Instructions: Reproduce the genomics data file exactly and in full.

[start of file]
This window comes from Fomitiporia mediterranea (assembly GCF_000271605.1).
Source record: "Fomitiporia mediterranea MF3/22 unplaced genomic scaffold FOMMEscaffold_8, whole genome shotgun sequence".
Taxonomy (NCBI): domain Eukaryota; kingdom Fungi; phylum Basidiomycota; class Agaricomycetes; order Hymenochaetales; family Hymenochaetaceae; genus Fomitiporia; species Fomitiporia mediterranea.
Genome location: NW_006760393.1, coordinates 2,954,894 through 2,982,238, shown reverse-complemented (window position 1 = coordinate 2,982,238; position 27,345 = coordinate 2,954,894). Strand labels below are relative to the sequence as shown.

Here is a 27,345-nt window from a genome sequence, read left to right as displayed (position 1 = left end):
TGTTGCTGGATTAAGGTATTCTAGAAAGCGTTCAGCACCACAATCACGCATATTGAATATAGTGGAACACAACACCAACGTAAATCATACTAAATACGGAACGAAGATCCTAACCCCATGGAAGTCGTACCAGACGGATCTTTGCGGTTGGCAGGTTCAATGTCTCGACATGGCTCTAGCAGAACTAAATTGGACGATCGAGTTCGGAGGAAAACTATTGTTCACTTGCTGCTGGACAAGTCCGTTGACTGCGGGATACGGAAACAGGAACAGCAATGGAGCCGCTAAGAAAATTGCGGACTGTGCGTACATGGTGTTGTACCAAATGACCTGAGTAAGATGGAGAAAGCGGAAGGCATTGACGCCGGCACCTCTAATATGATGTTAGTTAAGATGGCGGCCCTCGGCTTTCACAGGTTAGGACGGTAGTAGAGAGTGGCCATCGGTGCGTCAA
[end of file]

This window comes from Fomitiporia mediterranea (assembly GCF_000271605.1).
Source record: "Fomitiporia mediterranea MF3/22 unplaced genomic scaffold FOMMEscaffold_8, whole genome shotgun sequence".
Taxonomy (NCBI): domain Eukaryota; kingdom Fungi; phylum Basidiomycota; class Agaricomycetes; order Hymenochaetales; family Hymenochaetaceae; genus Fomitiporia; species Fomitiporia mediterranea.
Genome location: NW_006760393.1, coordinates 2,954,894 through 2,982,238, shown reverse-complemented (window position 1 = coordinate 2,982,238; position 27,345 = coordinate 2,954,894). Strand labels below are relative to the sequence as shown.

Here is a 27,345-nt window from a genome sequence, read left to right as displayed (position 1 = left end):
TGTTGCTGGATTAAGGTATTCTAGAAAGCGTTCAGCACCACAATCACGCATATTGAATATAGTGGAACACAACACCAACGTAAATCATACTAAATACGGAACGAAGATCCTAACCCCATGGAAGTCGTACCAGACGGATCTTTGCGGTTGGCAGGTTCAATGTCTCGACATGGCTCTAGCAGAACTAAATTGGACGATCGAGTTCGGAGGAAAACTATTGTTCACTTGCTGCTGGACAAGTCCGTTGACTGCGGGATACGGAAACAGGAACAGCAATGGAGCCGCTAAGAAAATTGCGGACTGTGCGTACATGGTGTTGTACCAAATGACCTGAGTAAGATGGAGAAAGCGGAAGGCATTGACGCCGGCACCTCTAATATGATGTTAGTTAAGATGGCGGCCCTCGGCTTTCACAGGTTAGGACGGTAGTAGAGAGTGGCCATCGGTGCGTCAA